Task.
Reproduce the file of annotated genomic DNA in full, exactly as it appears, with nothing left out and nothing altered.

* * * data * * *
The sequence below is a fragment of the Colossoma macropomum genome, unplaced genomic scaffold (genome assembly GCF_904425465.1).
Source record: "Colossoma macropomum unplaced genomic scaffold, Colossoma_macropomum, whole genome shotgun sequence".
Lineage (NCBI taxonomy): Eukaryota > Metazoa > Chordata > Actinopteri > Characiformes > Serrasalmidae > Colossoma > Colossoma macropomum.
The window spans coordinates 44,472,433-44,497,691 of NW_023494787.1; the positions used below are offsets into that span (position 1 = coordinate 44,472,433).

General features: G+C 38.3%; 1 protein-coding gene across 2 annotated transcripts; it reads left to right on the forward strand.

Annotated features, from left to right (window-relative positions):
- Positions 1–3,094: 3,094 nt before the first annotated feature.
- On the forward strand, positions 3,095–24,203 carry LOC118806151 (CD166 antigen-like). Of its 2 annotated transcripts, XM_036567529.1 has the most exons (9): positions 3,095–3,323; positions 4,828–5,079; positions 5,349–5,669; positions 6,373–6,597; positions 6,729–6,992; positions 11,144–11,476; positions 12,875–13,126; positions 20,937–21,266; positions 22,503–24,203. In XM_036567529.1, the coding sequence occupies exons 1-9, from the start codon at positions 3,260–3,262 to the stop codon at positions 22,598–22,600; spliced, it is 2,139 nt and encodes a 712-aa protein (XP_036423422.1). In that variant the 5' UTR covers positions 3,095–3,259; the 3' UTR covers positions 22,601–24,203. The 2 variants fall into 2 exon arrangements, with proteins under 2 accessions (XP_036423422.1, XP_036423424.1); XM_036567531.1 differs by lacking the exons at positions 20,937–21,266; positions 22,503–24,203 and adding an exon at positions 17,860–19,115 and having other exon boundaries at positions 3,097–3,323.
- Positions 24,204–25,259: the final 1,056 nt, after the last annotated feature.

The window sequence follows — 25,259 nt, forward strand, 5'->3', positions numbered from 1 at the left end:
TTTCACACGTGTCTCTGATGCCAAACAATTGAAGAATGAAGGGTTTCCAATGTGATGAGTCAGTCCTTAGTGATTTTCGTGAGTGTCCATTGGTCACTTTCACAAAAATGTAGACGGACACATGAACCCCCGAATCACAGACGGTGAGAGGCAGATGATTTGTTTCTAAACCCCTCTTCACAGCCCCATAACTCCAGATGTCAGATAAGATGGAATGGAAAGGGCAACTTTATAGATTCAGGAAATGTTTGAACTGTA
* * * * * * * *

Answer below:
The sequence below is a fragment of the Colossoma macropomum genome, unplaced genomic scaffold (genome assembly GCF_904425465.1).
Source record: "Colossoma macropomum unplaced genomic scaffold, Colossoma_macropomum, whole genome shotgun sequence".
Lineage (NCBI taxonomy): Eukaryota > Metazoa > Chordata > Actinopteri > Characiformes > Serrasalmidae > Colossoma > Colossoma macropomum.
The window spans coordinates 44,472,433-44,497,691 of NW_023494787.1; the positions used below are offsets into that span (position 1 = coordinate 44,472,433).

General features: G+C 38.3%; 1 protein-coding gene across 2 annotated transcripts; it reads left to right on the forward strand.

Annotated features, from left to right (window-relative positions):
- Positions 1–3,094: 3,094 nt before the first annotated feature.
- On the forward strand, positions 3,095–24,203 carry LOC118806151 (CD166 antigen-like). Of its 2 annotated transcripts, XM_036567529.1 has the most exons (9): positions 3,095–3,323; positions 4,828–5,079; positions 5,349–5,669; positions 6,373–6,597; positions 6,729–6,992; positions 11,144–11,476; positions 12,875–13,126; positions 20,937–21,266; positions 22,503–24,203. In XM_036567529.1, the coding sequence occupies exons 1-9, from the start codon at positions 3,260–3,262 to the stop codon at positions 22,598–22,600; spliced, it is 2,139 nt and encodes a 712-aa protein (XP_036423422.1). In that variant the 5' UTR covers positions 3,095–3,259; the 3' UTR covers positions 22,601–24,203. The 2 variants fall into 2 exon arrangements, with proteins under 2 accessions (XP_036423422.1, XP_036423424.1); XM_036567531.1 differs by lacking the exons at positions 20,937–21,266; positions 22,503–24,203 and adding an exon at positions 17,860–19,115 and having other exon boundaries at positions 3,097–3,323.
- Positions 24,204–25,259: the final 1,056 nt, after the last annotated feature.

The window sequence follows — 25,259 nt, forward strand, 5'->3', positions numbered from 1 at the left end:
TTTCACACGTGTCTCTGATGCCAAACAATTGAAGAATGAAGGGTTTCCAATGTGATGAGTCAGTCCTTAGTGATTTTCGTGAGTGTCCATTGGTCACTTTCACAAAAATGTAGACGGACACATGAACCCCCGAATCACAGACGGTGAGAGGCAGATGATTTGTTTCTAAACCCCTCTTCACAGCCCCATAACTCCAGATGTCAGATAAGATGGAATGGAAAGGGCAACTTTATAGATTCAGGAAATGTTTGAACTGTA